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Business Journal
What Supervisors Don't Know
Business Journal

What Supervisors Don't Know

by Glenn Phelps

Ever wonder why the service you receive over the telephone differs so widely from call to call, even when you're phoning the same call center? I do. There are times when I want to scream in frustration. But at other times, I feel so good that I really want to give a marketer my business.

What makes the difference? The performance of the person on the other end of the phone. But why is there a difference? Don't these firms train their reps, monitor their quality, or supervise their work?

Unfortunately, the answer is yes. In fact, most of the training, quality control, and supervision that happen in a call center just make the service worse.

Like other institutions, call centers use the tools at their disposal to shape the performance provided by their customer service reps (CSRs). Training and quality monitoring are two of the main tools used, but let's focus on the real culprit: the supervisor. Indeed, when customers phone a call center and talk with a CSR, whether customers know it or not, the supervisor's presence is there, lurking behind everything the CSR says or does.

This isn't to demean supervisors; too often the system sets them up to fail. Most call center supervisors are expected to manage the company's most poorly paid employees (CSRs) -- who handle the company's most valuable assets (customers) -- from the lowest management position in the organization (frontline supervisor). This is a formula for disaster. Most businesses would not purposely adopt such a business model, but over time, most call centers end up in exactly this situation.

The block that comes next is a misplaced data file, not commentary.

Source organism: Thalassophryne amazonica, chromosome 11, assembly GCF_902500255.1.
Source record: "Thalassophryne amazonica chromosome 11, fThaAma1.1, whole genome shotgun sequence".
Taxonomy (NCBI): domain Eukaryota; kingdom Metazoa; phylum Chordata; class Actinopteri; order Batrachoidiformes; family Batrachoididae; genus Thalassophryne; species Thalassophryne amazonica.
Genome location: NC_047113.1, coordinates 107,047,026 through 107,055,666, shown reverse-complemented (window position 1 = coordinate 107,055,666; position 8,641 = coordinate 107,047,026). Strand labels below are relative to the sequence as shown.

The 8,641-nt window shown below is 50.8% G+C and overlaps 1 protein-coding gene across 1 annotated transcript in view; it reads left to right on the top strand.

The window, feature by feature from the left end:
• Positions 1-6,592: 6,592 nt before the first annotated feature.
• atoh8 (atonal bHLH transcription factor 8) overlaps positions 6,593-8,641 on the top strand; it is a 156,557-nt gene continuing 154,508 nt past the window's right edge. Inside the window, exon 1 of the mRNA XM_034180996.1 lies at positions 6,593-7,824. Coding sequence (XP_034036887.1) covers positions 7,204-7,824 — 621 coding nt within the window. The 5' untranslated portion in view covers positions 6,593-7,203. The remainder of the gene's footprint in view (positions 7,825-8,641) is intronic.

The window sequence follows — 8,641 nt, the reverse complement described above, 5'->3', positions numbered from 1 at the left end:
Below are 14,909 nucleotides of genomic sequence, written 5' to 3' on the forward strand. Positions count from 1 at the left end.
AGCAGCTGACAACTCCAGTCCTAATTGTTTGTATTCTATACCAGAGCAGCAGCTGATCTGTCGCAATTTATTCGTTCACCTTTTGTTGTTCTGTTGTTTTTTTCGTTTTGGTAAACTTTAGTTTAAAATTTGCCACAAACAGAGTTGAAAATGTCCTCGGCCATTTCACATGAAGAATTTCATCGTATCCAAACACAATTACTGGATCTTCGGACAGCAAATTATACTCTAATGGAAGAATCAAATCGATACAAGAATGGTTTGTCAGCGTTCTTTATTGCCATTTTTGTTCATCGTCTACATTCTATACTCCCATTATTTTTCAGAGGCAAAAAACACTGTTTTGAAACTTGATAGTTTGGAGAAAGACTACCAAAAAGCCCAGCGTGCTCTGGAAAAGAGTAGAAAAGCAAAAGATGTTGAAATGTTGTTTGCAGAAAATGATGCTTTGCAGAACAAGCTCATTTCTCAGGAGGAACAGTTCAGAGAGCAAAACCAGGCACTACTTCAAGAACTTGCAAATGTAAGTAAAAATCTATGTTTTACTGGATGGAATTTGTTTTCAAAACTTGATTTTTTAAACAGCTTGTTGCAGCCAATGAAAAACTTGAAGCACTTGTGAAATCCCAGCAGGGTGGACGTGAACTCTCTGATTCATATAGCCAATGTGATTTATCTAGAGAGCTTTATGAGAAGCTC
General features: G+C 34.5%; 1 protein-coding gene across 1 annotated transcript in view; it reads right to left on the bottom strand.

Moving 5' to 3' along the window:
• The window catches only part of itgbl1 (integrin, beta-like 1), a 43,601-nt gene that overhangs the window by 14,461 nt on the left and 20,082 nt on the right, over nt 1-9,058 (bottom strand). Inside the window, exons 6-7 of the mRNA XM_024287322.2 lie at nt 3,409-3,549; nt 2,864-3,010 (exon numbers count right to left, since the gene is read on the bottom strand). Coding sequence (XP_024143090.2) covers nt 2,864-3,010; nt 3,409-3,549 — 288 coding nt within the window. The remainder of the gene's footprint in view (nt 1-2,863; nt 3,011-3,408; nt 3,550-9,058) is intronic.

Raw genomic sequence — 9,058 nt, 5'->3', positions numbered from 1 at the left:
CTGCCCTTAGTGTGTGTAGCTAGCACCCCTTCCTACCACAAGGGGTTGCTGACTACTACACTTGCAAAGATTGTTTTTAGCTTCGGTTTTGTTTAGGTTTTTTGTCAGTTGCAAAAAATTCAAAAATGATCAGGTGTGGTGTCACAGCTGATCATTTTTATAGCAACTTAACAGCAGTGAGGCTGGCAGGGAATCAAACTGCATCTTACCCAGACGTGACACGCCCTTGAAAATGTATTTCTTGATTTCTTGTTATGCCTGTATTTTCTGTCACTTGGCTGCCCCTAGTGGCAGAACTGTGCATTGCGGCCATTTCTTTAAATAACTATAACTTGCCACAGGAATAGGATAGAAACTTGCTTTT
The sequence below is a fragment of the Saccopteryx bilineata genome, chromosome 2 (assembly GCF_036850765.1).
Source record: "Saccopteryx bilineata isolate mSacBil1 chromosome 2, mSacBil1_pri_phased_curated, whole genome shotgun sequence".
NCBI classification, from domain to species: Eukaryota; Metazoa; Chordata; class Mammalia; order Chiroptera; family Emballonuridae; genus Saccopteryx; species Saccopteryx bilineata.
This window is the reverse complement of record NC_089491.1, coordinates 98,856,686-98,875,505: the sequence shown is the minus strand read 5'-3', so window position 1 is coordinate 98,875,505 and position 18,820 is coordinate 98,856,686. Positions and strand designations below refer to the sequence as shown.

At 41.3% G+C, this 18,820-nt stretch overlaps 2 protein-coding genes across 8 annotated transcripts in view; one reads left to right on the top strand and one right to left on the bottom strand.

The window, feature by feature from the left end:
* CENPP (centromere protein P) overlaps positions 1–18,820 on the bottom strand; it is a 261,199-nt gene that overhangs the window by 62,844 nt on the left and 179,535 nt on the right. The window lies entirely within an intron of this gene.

To make matters worse, supervisors must rely on ineffective tools to support their employee management efforts. Most call centers can provide supervisors with reams of efficiency numbers, but those numbers don't relate to or measure how CSRs treat customers. That leads to the crux of the problem: Supervisors don't have any measurement that reflects how an individual CSR performs with his or her customers.

But what about the quality evaluation process most centers have in place? Don't quality ratings cover customer reactions to the call?

No, and here's why: these evaluations measure quality from the center's perspective and not the customer's. Even if the quality evaluation includes items that seem to cover customer treatment, such as "Used appropriate tone," quality evaluations don't really assess customer reaction. Only one person can rate the appropriateness of the tone taken on the call, and that is the customer. No supervisor or quality assessor can provide this rating on the customer's behalf.

Let's look at some hard numbers to illustrate this point.


In this case, 42 CSRs in a banking call center were given a performance rating by their supervisors and customers. Gallup Organization researchers then reviewed the results, first plotting the ratings on a graph, with the job performance ratings across the horizontal axis and the customer ratings across the vertical axis. The dark gridlines dividing the quadrants represent the means, the average ratings given by customers and supervisors, while the light gridlines represent one standard deviation away from the mean, or average, scores.

The data fell into four quadrants. The "Bad" quadrant displays the scores of the CSRs who received low ratings from both their customers and their supervisor. Those in the "Good" quadrant received positive ratings on both scores.